Al López Field was a spring training and Minor League baseball park in West Tampa, Tampa, Florida, United States. It was named for Al López, who was the first Tampa native to play Major League Baseball (MLB), manage an MLB team, and be enshrined in the Baseball Hall of Fame. Al López Field was built in 1954 and hosted its first spring training in 1955, when the Chicago White Sox moved their training site to Tampa from California. Al López became the White Sox's manager in 1957, and for the next three springs, he was the home manager in a ballpark named after himself. The Cincinnati Reds replaced the White Sox as Al López Field's primary tenant in 1960 and would return every spring for almost 30 years. The Tampa Tarpons, the Reds' Class-A minor league affiliate in the Florida State League, played at the ballpark every summer from 1961–1987.
In 1988, the Reds moved their spring training home to a new facility in nearby Plant City, Florida, and Al López Field did not host spring training for the first time since 1955. The Tarpons became an affiliate of the Chicago White Sox for the 1988 season and played one more summer at the ballpark. After the season, the White Sox bought the minor league team from its local owners and moved the club to Sarasota, Florida as the Sarasota White Sox, leaving Al López Field without a tenant. The facility was razed in 1989 in the hope of building a larger stadium for a potential major league team at the site, but those plans never came to fruition. Raymond James Stadium was built at the former location of Al López Field in 1998.Baseball in the Tampa Bay Area
Baseball in the Tampa Bay Area, both amateur and professional, has had a long and storied history, even though the Tampa Bay Rays are one of the two youngest franchises in Major League Baseball.Canal Point, Florida
The unincorporated community of Canal Point is a census-designated place (CDP) in Palm Beach County, Florida, United States. The population was 525 at the 2000 census. Canal Point is located between Lake Okeechobee and numerous sugarcane fields. The town is very small with very little infrastructure.DRB-Hicom F.C.
DRB-HICOM Football Club is a football club established to compete in Malaysia football league. The team played in the Malaysia Premier League (the second tier of the country's professional league - Liga M) since 2010 until 2016 before they withdrew from the league. It was simultaneously decided that the club's 2nd team (previously known as DRB-HICOM 2) to remain competing in an amateur league. Therefore, DRB-HICOM FC remained competing in the Kuala Lumpur Football Association (KLFA) League, where they have played since 2014. This team is composed of employees of DRB-HICOM Group of Companies and experienced local players.
The club is commonly known as The Great Bees (D'GreatBees), and previously used Proton City Stadium in Tanjung Malim as their official home ground. The well-facilitated stadium currently has a capacity for 3,000 fans. However, since it now plays in a league in the Klang Valley, DRB-HICOM FC is now based in Glenmarie, Shah Alam; the PROTON Casting Plant field is about 3 km away from the headquarters of DRB-HICOM Berhad. The conglomerate owns 50.1% of national carmaker PROTON.Dave St. Peter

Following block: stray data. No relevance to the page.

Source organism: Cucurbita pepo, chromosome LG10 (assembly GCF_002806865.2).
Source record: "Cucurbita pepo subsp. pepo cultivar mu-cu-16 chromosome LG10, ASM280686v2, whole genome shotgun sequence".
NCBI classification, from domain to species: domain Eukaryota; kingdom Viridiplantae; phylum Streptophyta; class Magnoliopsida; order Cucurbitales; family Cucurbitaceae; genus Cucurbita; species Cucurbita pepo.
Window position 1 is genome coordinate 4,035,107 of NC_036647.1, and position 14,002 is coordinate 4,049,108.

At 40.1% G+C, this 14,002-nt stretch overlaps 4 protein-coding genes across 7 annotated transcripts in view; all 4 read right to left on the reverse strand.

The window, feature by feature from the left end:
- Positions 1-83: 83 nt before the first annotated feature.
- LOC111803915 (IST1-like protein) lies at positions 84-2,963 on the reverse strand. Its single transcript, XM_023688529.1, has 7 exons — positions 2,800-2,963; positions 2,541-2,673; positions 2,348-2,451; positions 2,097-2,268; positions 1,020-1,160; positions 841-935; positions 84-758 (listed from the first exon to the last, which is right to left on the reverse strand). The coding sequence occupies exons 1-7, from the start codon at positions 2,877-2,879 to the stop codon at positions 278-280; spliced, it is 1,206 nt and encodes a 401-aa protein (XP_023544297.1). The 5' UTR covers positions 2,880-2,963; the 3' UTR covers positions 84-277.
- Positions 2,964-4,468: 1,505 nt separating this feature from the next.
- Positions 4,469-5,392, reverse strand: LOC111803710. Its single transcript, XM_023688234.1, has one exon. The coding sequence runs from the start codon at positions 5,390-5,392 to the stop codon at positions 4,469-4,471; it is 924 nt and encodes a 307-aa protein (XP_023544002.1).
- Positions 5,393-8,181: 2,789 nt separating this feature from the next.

David St. Peter (born January 3, 1967 in Bismarck, North Dakota) has served as president of the Minnesota Twins of Major League Baseball since 2002.
St. Peter was born in Bismarck, North Dakota, and attended St. Mary's Central High School in Bismarck and the University of North Dakota. He joined the Twins organization in 1990.Gasparilla Pirate Festival
The Gasparilla Pirate Festival is a large parade and a host of related community events held in Tampa, Florida almost every year since 1904. The theme of the festivities is the legend of José Gaspar (also known as Gasparilla), a mythical Spanish pirate who supposedly operated in Southwest Florida from the late 1700s until the early 1800s. The main event of the festival is the Parade of Pirates, which is organized by the city of Tampa along with Ye Mystic Krewe of Gasparilla (YMKG), an organization modeled after the "krewes" which participate in Mardi Gras in New Orleans. YMKG is an exclusive club and was the only Gasparilla krewe for many years, causing controversy about diversity and inclusion. Since the 1990s, however, a wide variety of other krewes and local organizations have joined in the festivities.Tampa's Gasparilla parade began as a one-day event which was held in conjunction with other community celebrations. It became a stand-alone event in 1913 and has expanded over the years into a "Gasparilla season" which runs from approximately mid-January to mid-March and features three large parades plus many other activities. The focal point of Gasparilla is the Parade of Pirates, which is held on the last Saturday in January and is often referred to as the Gasparilla Parade. On Gasparilla Day, members of Ye Mystic Krewe of Gasparilla "invade" downtown aboard their large "pirate ship" and celebrate their "conquest" of the city by staging what has become the third largest parade in the United States, with a local economic impact of over $20 million and an average attendance of about 300,000. The parade route runs about four miles along Bayshore Boulevard to downtown, where festivities continue. The two other major parades during Tampa's Gasparilla season are the Gasparilla Children's Parade, which is held on Bayshore Boulevard one week before the main parade, and the Sant'Yago Illuminated Knight Parade, which is organized by the Krewe of the Knights of Sant'Yago in the historic neighborhood of Ybor City two weeks after the main parade. Each of these events typically draw about 100,000 revelers as well.Tampa hosts many other Gasparilla-related or monikered events during the first months of the year, including the Gasparilla Film Festival, the Gasparilla Festival of the Arts, the Gasparilla Distance Classic, and the Gasparilla Music Festival, with a changing lineup of smaller events held year to year. The Gasparilla Parade of Pirates was once closely connected with the Florida State Fair, which was held at Plant Field near downtown Tampa, at the end of the traditional parade route. The fair moved to a much larger location east of Tampa in the mid-1970s, but it still takes place during the Gasparilla season.List of Minnesota Twins broadcasters